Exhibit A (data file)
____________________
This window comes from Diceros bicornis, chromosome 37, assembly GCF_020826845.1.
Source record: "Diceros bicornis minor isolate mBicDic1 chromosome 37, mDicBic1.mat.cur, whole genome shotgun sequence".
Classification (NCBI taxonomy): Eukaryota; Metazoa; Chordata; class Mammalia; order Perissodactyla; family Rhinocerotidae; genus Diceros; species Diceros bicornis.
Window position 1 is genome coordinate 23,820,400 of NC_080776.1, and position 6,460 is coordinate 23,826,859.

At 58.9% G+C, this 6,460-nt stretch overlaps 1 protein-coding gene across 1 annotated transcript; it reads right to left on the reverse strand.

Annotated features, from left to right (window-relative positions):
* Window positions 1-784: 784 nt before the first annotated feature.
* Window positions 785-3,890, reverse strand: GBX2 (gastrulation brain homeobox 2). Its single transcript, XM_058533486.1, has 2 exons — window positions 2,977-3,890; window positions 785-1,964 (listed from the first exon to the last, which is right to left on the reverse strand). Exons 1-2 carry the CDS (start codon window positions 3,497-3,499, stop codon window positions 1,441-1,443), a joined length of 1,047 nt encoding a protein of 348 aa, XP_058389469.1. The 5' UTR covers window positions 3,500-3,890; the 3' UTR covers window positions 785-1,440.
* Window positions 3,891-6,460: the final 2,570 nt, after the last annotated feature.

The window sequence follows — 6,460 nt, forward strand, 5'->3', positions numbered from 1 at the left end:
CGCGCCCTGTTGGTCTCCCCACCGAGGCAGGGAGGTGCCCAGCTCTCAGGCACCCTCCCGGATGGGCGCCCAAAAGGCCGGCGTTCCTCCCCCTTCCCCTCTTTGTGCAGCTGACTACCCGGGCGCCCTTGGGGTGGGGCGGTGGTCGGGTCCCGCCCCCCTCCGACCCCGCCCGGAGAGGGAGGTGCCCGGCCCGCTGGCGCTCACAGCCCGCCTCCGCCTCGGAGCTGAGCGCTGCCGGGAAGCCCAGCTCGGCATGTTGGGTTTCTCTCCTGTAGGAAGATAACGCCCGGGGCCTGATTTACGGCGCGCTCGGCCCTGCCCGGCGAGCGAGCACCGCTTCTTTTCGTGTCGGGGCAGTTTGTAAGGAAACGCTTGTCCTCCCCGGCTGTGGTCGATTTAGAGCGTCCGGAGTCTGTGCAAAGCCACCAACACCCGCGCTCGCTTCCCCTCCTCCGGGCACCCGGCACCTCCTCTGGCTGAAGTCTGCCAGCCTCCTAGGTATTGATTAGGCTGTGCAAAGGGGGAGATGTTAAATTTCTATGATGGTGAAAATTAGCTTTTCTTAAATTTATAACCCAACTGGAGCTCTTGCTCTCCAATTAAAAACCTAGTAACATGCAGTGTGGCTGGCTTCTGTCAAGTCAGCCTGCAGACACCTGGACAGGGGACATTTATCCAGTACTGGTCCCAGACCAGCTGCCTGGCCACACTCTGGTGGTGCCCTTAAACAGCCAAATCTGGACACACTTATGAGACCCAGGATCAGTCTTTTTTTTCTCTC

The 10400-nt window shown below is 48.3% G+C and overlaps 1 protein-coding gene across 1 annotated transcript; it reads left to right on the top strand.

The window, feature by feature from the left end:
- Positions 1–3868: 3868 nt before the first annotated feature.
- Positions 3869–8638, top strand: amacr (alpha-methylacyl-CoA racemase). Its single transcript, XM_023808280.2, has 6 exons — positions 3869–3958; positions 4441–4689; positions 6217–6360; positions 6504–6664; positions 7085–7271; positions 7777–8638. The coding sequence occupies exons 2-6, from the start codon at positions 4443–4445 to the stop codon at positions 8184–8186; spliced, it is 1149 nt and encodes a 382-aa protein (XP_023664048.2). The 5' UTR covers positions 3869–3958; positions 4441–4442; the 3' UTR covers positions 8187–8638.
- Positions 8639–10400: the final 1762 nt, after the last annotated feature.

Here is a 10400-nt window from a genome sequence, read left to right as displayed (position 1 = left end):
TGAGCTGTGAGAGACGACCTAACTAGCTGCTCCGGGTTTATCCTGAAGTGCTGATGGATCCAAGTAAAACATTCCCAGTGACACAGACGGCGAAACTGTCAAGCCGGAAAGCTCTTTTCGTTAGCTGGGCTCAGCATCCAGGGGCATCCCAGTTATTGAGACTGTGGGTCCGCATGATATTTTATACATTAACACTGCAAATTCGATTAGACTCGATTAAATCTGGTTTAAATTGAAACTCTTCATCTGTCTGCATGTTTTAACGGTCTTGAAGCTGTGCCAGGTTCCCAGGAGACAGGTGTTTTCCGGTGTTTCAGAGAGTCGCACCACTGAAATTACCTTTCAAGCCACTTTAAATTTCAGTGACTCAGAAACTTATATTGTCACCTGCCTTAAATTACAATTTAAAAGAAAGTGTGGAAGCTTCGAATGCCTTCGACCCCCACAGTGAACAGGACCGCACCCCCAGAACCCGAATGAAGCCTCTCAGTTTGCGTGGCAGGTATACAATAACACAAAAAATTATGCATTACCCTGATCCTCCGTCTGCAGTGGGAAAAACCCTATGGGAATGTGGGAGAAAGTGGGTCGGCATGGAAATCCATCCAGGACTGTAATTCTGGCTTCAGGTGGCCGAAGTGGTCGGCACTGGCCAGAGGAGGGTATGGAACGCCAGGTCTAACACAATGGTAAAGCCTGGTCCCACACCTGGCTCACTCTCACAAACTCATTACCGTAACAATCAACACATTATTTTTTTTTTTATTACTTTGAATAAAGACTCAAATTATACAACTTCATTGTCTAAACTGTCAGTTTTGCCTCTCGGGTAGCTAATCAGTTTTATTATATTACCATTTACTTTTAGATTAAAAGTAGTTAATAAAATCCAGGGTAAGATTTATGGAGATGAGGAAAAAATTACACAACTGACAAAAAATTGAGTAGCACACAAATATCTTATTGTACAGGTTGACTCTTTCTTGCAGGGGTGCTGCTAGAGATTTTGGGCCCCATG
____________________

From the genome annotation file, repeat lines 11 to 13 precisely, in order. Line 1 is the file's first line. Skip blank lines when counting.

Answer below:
CGCGCCCTGTTGGTCTCCCCACCGAGGCAGGGAGGTGCCCAGCTCTCAGGCACCCTCCCGGATGGGCGCCCAAAAGGCCGGCGTTCCTCCCCCTTCCCCTCTTTGTGCAGCTGACTACCCGGGCGCCCTTGGGGTGGGGCGGTGGTCGGGTCCCGCCCCCCTCCGACCCCGCCCGGAGAGGGAGGTGCCCGGCCCGCTGGCGCTCACAGCCCGCCTCCGCCTCGGAGCTGAGCGCTGCCGGGAAGCCCAGCTCGGCATGTTGGGTTTCTCTCCTGTAGGAAGATAACGCCCGGGGCCTGATTTACGGCGCGCTCGGCCCTGCCCGGCGAGCGAGCACCGCTTCTTTTCGTGTCGGGGCAGTTTGTAAGGAAACGCTTGTCCTCCCCGGCTGTGGTCGATTTAGAGCGTCCGGAGTCTGTGCAAAGCCACCAACACCCGCGCTCGCTTCCCCTCCTCCGGGCACCCGGCACCTCCTCTGGCTGAAGTCTGCCAGCCTCCTAGGTATTGATTAGGCTGTGCAAAGGGGGAGATGTTAAATTTCTATGATGGTGAAAATTAGCTTTTCTTAAATTTATAACCCAACTGGAGCTCTTGCTCTCCAATTAAAAACCTAGTAACATGCAGTGTGGCTGGCTTCTGTCAAGTCAGCCTGCAGACACCTGGACAGGGGACATTTATCCAGTACTGGTCCCAGACCAGCTGCCTGGCCACACTCTGGTGGTGCCCTTAAACAGCCAAATCTGGACACACTTATGAGACCCAGGATCAGTCTTTTTTTTCTCTC

The 10400-nt window shown below is 48.3% G+C and overlaps 1 protein-coding gene across 1 annotated transcript; it reads left to right on the top strand.

The window, feature by feature from the left end: